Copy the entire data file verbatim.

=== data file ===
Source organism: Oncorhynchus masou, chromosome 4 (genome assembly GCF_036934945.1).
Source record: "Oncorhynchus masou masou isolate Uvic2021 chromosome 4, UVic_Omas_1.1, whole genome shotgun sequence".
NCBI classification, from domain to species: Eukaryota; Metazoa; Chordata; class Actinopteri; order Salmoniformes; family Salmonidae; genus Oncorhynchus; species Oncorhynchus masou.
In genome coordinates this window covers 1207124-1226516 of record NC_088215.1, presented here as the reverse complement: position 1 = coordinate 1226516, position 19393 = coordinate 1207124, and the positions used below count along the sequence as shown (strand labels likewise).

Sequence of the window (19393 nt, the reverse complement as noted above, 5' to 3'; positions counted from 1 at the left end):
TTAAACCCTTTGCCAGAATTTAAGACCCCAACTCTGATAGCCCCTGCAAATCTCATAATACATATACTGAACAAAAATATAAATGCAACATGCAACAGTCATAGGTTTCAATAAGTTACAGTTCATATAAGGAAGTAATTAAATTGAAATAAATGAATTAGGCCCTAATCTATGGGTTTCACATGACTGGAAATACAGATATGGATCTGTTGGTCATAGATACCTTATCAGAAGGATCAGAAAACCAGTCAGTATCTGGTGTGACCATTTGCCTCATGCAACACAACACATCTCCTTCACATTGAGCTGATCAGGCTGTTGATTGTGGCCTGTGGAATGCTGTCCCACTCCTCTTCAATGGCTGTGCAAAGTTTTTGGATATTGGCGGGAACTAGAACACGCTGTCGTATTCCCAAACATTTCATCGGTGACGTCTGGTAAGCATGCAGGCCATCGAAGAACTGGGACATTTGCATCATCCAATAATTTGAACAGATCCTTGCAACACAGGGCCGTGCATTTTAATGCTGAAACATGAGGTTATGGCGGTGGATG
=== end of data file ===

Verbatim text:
Source organism: Oncorhynchus masou, chromosome 4 (genome assembly GCF_036934945.1).
Source record: "Oncorhynchus masou masou isolate Uvic2021 chromosome 4, UVic_Omas_1.1, whole genome shotgun sequence".
NCBI classification, from domain to species: Eukaryota; Metazoa; Chordata; class Actinopteri; order Salmoniformes; family Salmonidae; genus Oncorhynchus; species Oncorhynchus masou.
In genome coordinates this window covers 1207124-1226516 of record NC_088215.1, presented here as the reverse complement: position 1 = coordinate 1226516, position 19393 = coordinate 1207124, and the positions used below count along the sequence as shown (strand labels likewise).

Sequence of the window (19393 nt, the reverse complement as noted above, 5' to 3'; positions counted from 1 at the left end):
TTAAACCCTTTGCCAGAATTTAAGACCCCAACTCTGATAGCCCCTGCAAATCTCATAATACATATACTGAACAAAAATATAAATGCAACATGCAACAGTCATAGGTTTCAATAAGTTACAGTTCATATAAGGAAGTAATTAAATTGAAATAAATGAATTAGGCCCTAATCTATGGGTTTCACATGACTGGAAATACAGATATGGATCTGTTGGTCATAGATACCTTATCAGAAGGATCAGAAAACCAGTCAGTATCTGGTGTGACCATTTGCCTCATGCAACACAACACATCTCCTTCACATTGAGCTGATCAGGCTGTTGATTGTGGCCTGTGGAATGCTGTCCCACTCCTCTTCAATGGCTGTGCAAAGTTTTTGGATATTGGCGGGAACTAGAACACGCTGTCGTATTCCCAAACATTTCATCGGTGACGTCTGGTAAGCATGCAGGCCATCGAAGAACTGGGACATTTGCATCATCCAATAATTTGAACAGATCCTTGCAACACAGGGCCGTGCATTTTAATGCTGAAACATGAGGTTATGGCGGTGGATG